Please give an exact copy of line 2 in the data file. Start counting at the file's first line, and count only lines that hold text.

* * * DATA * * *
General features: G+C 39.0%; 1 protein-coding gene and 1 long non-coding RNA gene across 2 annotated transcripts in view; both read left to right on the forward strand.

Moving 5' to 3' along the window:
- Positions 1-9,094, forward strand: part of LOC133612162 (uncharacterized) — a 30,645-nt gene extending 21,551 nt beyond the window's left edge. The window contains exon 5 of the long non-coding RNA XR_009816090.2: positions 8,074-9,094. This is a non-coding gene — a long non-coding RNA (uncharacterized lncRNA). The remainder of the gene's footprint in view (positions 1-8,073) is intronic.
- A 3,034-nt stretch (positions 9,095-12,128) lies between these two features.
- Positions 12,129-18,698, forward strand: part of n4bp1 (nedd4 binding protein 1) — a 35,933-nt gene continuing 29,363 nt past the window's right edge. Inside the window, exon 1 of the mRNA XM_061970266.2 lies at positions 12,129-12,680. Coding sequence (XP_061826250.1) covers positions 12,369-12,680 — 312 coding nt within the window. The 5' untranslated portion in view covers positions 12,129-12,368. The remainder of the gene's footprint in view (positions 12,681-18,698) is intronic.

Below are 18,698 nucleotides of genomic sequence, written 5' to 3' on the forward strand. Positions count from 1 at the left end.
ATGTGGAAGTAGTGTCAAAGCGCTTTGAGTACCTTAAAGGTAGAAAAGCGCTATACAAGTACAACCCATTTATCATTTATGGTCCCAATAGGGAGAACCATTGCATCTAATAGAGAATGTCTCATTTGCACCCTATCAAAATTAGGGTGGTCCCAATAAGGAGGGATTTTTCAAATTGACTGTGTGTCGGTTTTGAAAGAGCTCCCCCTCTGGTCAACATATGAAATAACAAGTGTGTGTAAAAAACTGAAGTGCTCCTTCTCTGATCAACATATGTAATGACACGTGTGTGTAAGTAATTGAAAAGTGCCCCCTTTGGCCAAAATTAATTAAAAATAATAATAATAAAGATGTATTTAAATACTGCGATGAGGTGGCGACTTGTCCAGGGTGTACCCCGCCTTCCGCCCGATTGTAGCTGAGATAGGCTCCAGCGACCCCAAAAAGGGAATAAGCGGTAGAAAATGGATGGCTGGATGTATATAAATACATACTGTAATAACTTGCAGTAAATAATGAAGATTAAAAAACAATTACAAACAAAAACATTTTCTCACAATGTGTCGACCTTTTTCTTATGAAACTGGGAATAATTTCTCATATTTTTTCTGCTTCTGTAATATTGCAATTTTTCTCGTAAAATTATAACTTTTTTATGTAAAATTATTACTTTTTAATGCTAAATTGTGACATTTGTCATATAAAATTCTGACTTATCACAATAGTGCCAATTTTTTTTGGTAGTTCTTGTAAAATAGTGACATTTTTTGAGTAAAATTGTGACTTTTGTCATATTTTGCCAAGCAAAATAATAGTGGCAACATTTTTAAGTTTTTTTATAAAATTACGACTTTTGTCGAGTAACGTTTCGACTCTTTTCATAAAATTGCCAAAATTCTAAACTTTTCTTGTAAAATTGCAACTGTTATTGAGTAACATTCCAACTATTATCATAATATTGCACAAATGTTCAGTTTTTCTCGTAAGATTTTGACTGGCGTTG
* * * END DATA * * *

Moving 5' to 3' along the window: